Limitations, Visualization and What Employers Are Looking For: How the Job Market Is Fueling Decision-Making
College programs and the labor market are in a symbiotic relationship, feeding off one another.
Grads enter the workforce, and employers require skills they learned in their programs. One cannot exist without the other. To ensure both parties get the most value, compromises and initiatives need to be taken to make sure students get the full value of the program and the best job out of school.
EvoLLLution (Evo): What are some limitations of the more traditional approaches to mining information from the labor market and job posting data?
Michael Bettersworth (MB): Our college system started in 1965 with a focus on job placement, and it’s still our primary mission today. So, understanding the labor market remains essential. The best labor market data do not come from a report or browser—they come from highly engaged expert faculty and industry partners who know their field of study first-hand and remain closely connected to their craft. These are the labor market data we rely on most.
Of course, we also use a variety of secondary data to help manage our portfolio of 115 technical training programs. These include data generated by state workforce agencies and federal government data collection programs from the Commerce Department, Census Bureau, and the Bureau of Labor Statistics. These programs rely on generic taxonomies such as O*NET-SOC occupational codes and North American Industry Classification (NAICS) industry codes.
These data points are designed for myriad purposes but generally to track macro employment trends across the country. Tracking long-term employment structure and trends applicable to all states requires considerable data set stability and uniformity. So, there’s frustration at times with the limitations of SOC occupational codes. They’re not designed for detailed job analysis or competency development but rather intended to convey general occupational supply/demand trends and related labor market dynamics.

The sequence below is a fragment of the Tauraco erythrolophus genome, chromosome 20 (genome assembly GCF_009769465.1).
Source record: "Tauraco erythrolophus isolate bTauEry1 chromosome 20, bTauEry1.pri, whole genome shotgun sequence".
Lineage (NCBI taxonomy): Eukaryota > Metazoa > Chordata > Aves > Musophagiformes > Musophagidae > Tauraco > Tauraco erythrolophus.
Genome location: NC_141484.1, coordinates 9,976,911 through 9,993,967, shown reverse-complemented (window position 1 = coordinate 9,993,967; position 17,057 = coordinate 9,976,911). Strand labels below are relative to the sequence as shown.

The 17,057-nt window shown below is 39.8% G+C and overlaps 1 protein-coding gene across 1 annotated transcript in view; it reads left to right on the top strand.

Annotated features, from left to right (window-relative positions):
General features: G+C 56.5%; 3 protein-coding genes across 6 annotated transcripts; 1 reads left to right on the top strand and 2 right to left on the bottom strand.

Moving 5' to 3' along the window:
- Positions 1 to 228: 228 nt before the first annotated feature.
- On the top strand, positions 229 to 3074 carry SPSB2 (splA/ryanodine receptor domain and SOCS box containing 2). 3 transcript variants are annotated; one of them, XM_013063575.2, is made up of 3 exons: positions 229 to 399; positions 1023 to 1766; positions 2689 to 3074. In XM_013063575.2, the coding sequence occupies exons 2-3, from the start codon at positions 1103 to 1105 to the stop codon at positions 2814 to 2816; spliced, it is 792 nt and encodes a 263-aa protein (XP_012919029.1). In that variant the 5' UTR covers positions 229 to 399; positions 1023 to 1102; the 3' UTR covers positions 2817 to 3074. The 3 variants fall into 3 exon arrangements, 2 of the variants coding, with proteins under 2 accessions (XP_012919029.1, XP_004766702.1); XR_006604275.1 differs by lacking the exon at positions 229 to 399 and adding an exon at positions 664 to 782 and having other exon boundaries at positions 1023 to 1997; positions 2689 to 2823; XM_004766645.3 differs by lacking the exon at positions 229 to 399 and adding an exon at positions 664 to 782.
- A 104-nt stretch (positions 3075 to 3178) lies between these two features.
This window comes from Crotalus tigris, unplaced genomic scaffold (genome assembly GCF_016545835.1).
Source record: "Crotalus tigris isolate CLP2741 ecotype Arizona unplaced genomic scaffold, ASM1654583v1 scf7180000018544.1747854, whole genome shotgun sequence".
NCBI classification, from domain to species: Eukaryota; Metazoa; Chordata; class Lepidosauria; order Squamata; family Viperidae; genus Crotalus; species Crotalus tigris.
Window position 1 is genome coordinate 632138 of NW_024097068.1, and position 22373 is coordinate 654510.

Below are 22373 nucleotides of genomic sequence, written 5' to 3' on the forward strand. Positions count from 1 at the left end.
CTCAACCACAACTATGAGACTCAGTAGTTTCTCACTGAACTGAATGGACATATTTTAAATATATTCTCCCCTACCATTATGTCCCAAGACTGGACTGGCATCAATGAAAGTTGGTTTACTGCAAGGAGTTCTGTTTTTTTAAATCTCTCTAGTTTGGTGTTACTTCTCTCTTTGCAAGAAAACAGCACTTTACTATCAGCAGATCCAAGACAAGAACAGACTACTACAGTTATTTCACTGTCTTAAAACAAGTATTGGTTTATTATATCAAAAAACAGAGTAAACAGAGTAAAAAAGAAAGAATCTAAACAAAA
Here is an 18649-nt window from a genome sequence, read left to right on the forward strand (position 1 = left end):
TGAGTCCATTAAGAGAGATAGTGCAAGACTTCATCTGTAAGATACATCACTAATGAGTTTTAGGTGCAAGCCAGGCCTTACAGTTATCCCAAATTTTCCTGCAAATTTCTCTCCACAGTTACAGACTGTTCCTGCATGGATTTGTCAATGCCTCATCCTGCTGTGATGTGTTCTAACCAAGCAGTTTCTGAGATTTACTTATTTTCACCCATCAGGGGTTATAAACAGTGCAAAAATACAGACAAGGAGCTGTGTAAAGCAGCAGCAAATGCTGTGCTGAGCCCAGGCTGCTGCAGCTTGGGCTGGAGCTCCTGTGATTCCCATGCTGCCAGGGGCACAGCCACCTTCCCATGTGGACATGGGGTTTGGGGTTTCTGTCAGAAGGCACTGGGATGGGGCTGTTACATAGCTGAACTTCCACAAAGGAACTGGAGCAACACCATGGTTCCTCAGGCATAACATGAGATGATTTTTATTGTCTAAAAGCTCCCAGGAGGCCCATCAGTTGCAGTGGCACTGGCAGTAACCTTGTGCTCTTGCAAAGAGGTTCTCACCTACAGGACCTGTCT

On the educator side, we’re trying to stay as up to date as possible with changes in the labor market to align our programs. And many of these changes have less to do with occupational titles than with mastery of new skills and changing job roles. The cycle time we require to keep up with these changes must be much faster than the decennial SOC classification system updates allow. If you want higher resolution, more granular skill requirements and regionality in skill hiring preferences, you have to look beyond SOC code-based approaches. You have to go much deeper.
This is why SkillsEngine (www.skillsengine.com) was created. The SOC code-based macroeconomic data point us in the general direction of labor market change, but SkillsEngine is designed to understand the work activities performed and the enabling knowledge and employability skills associated with more granular job roles. These are the critical elements to drive market-aligned curricula. As important, students can learn the critical skills for their chosen career path that have been validated by the employer community.
Evo: I’m curious about how you see that data being used on both the supply and demand sides. How does this kind of data support student decision-making?